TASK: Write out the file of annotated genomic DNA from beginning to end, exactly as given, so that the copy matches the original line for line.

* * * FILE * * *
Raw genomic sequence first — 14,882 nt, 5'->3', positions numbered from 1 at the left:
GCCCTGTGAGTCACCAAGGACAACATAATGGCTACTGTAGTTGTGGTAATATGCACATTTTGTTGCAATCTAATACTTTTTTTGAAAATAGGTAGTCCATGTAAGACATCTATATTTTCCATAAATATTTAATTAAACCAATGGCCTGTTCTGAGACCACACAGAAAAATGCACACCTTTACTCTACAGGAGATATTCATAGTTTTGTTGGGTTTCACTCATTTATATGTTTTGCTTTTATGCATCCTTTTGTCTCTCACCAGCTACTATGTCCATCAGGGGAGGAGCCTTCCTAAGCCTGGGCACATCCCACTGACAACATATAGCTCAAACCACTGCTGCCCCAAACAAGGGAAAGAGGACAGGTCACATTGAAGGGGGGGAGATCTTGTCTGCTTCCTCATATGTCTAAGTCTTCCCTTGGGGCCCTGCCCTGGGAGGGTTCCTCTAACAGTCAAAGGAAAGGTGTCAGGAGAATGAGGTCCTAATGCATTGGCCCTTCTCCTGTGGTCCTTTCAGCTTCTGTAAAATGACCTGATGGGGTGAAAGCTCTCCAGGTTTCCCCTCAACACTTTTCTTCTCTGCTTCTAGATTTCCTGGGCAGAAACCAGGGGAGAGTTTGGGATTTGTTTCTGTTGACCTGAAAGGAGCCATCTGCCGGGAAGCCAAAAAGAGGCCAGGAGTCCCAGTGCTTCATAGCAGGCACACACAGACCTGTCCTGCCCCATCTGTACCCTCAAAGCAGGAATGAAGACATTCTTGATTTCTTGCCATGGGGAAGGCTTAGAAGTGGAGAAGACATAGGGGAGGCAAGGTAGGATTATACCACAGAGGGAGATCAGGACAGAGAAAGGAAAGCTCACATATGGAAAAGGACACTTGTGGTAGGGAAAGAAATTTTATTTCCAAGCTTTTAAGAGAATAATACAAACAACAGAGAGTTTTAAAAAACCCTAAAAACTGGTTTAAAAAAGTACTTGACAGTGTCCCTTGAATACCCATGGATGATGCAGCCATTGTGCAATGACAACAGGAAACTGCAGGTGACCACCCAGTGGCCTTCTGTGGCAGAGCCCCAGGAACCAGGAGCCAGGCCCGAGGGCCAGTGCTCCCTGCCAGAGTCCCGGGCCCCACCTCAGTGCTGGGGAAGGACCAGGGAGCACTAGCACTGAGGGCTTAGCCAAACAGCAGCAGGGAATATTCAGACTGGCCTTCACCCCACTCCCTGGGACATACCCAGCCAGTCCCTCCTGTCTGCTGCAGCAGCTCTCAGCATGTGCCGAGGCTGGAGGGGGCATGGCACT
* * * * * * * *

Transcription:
Raw genomic sequence first — 14,882 nt, 5'->3', positions numbered from 1 at the left:
GCCCTGTGAGTCACCAAGGACAACATAATGGCTACTGTAGTTGTGGTAATATGCACATTTTGTTGCAATCTAATACTTTTTTTGAAAATAGGTAGTCCATGTAAGACATCTATATTTTCCATAAATATTTAATTAAACCAATGGCCTGTTCTGAGACCACACAGAAAAATGCACACCTTTACTCTACAGGAGATATTCATAGTTTTGTTGGGTTTCACTCATTTATATGTTTTGCTTTTATGCATCCTTTTGTCTCTCACCAGCTACTATGTCCATCAGGGGAGGAGCCTTCCTAAGCCTGGGCACATCCCACTGACAACATATAGCTCAAACCACTGCTGCCCCAAACAAGGGAAAGAGGACAGGTCACATTGAAGGGGGGGAGATCTTGTCTGCTTCCTCATATGTCTAAGTCTTCCCTTGGGGCCCTGCCCTGGGAGGGTTCCTCTAACAGTCAAAGGAAAGGTGTCAGGAGAATGAGGTCCTAATGCATTGGCCCTTCTCCTGTGGTCCTTTCAGCTTCTGTAAAATGACCTGATGGGGTGAAAGCTCTCCAGGTTTCCCCTCAACACTTTTCTTCTCTGCTTCTAGATTTCCTGGGCAGAAACCAGGGGAGAGTTTGGGATTTGTTTCTGTTGACCTGAAAGGAGCCATCTGCCGGGAAGCCAAAAAGAGGCCAGGAGTCCCAGTGCTTCATAGCAGGCACACACAGACCTGTCCTGCCCCATCTGTACCCTCAAAGCAGGAATGAAGACATTCTTGATTTCTTGCCATGGGGAAGGCTTAGAAGTGGAGAAGACATAGGGGAGGCAAGGTAGGATTATACCACAGAGGGAGATCAGGACAGAGAAAGGAAAGCTCACATATGGAAAAGGACACTTGTGGTAGGGAAAGAAATTTTATTTCCAAGCTTTTAAGAGAATAATACAAACAACAGAGAGTTTTAAAAAACCCTAAAAACTGGTTTAAAAAAGTACTTGACAGTGTCCCTTGAATACCCATGGATGATGCAGCCATTGTGCAATGACAACAGGAAACTGCAGGTGACCACCCAGTGGCCTTCTGTGGCAGAGCCCCAGGAACCAGGAGCCAGGCCCGAGGGCCAGTGCTCCCTGCCAGAGTCCCGGGCCCCACCTCAGTGCTGGGGAAGGACCAGGGAGCACTAGCACTGAGGGCTTAGCCAAACAGCAGCAGGGAATATTCAGACTGGCCTTCACCCCACTCCCTGGGACATACCCAGCCAGTCCCTCCTGTCTGCTGCAGCAGCTCTCAGCATGTGCCGAGGCTGGAGGGGGCATGGCACT